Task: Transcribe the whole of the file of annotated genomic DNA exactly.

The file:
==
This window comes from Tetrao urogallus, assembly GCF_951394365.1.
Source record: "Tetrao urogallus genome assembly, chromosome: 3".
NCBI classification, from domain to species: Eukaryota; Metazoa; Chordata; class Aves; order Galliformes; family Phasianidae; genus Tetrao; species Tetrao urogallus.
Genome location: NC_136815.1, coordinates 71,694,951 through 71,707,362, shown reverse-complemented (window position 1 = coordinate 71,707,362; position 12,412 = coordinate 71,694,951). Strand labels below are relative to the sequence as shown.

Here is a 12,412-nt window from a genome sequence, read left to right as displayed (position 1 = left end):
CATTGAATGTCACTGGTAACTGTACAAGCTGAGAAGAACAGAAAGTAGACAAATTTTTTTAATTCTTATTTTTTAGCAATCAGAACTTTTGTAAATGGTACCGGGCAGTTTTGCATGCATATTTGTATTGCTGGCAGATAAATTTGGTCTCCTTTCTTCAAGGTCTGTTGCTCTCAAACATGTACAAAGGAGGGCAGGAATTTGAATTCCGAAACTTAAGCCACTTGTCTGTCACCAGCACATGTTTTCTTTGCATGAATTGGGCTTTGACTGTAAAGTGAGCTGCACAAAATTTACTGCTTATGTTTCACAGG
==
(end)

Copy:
This window comes from Tetrao urogallus, assembly GCF_951394365.1.
Source record: "Tetrao urogallus genome assembly, chromosome: 3".
NCBI classification, from domain to species: Eukaryota; Metazoa; Chordata; class Aves; order Galliformes; family Phasianidae; genus Tetrao; species Tetrao urogallus.
Genome location: NC_136815.1, coordinates 71,694,951 through 71,707,362, shown reverse-complemented (window position 1 = coordinate 71,707,362; position 12,412 = coordinate 71,694,951). Strand labels below are relative to the sequence as shown.

Here is a 12,412-nt window from a genome sequence, read left to right as displayed (position 1 = left end):
CATTGAATGTCACTGGTAACTGTACAAGCTGAGAAGAACAGAAAGTAGACAAATTTTTTTAATTCTTATTTTTTAGCAATCAGAACTTTTGTAAATGGTACCGGGCAGTTTTGCATGCATATTTGTATTGCTGGCAGATAAATTTGGTCTCCTTTCTTCAAGGTCTGTTGCTCTCAAACATGTACAAAGGAGGGCAGGAATTTGAATTCCGAAACTTAAGCCACTTGTCTGTCACCAGCACATGTTTTCTTTGCATGAATTGGGCTTTGACTGTAAAGTGAGCTGCACAAAATTTACTGCTTATGTTTCACAGG